WASHINGTON -- Medicare wants to change how it pays for emergency ambulance services to give seniors more options besides going to a hospital emergency department, officials said Thursday.
Other options could include going to an urgent care center, a doctor's office, or even treatment at home under supervision of a doctor via telehealth links.
It's just a pilot project for now, but if adopted nationwide the idea could save Medicare more than $500 million a year and allow local fire departments and ambulance services to focus the time and energy of first responders on the most serious emergencies.
Some advocates for patients welcomed the plan, but said it needs careful review and supervision.
"We definitely think this is intriguing and exciting, but it really does need to be monitored very closely," said Julie Carter, a federal policy expert with the Medicare Rights Center, which advocates on behalf of beneficiaries. "We see this as a potential opportunity to keep people out of the ER when they don't need to be there."
Medicare officials said nothing's going to change overnight, and they pledged the pilot program would be closely evaluated. Patients will retain the option of going to a hospital emergency room if that's their wish.
Later this year, Medicare will announce up to 40 grants available to local governments or agencies that operate 911 dispatch centers. The pilot program would start early next year and run for two years. If successful, it could be adopted nationwide. Medicare says it also wants to get state Medicaid programs and private insurance companies interested in the approach.
The idea came out of the Center for Medicare and Medicaid Innovation, created under the Obama health care law to improve quality and reduce wasteful spending in the two giant health care programs. Although President Donald Trump tried to repeal the Affordable Care Act, his administration has now tapped the center in its own efforts to cut costs and help patients become more knowledgeable consumers of services.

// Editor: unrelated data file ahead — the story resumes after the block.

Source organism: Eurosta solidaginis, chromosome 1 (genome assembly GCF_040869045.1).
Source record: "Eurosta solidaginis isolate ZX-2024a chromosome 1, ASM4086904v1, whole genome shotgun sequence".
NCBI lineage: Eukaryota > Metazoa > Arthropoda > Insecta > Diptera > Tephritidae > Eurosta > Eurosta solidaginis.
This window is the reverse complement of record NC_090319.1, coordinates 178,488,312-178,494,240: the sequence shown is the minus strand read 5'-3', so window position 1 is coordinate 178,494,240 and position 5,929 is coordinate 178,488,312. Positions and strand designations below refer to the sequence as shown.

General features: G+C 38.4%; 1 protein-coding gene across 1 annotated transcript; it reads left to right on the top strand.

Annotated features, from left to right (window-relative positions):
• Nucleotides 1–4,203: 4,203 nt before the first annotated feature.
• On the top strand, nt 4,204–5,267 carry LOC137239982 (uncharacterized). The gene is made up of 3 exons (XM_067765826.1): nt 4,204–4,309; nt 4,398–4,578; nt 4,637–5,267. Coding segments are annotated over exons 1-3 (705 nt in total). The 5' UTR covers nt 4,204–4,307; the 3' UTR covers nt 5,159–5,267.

Unveiling the ambulance proposal at a Washington, D.C., fire station, Adam Boehler, the innovation center director, said he was astounded to learn that under current rules Medicare will only pay for emergency ambulance services if the patient is going to a hospital, in most cases. Transportation to rehab centers or nursing homes, as well as dialysis facilities, is also allowed.
"I thought that was a joke," said Boehler, a former health care entrepreneur who ran a company providing in-home medical care to seriously ill patients. He called Medicare's current policy a "ridiculous incentive" to funnel patients to the most high-cost setting. Most private insurance plans discourage emergency room use by imposing higher copays, and some state Medicaid plans are trying similar tactics.
Appearing at the same event, the chief medical officer for the New York City fire department endorsed Medicare's experiment. Dr. David Prezant said his agency is overwhelmed with non-emergency calls and transporting patients to a hospital is a time-consuming process that keeps ambulance crews needlessly tied up.
"If only 20 percent of our calls no longer required transport to an ED (emergency department), we would save lives in cases when every second counts," Prezant said.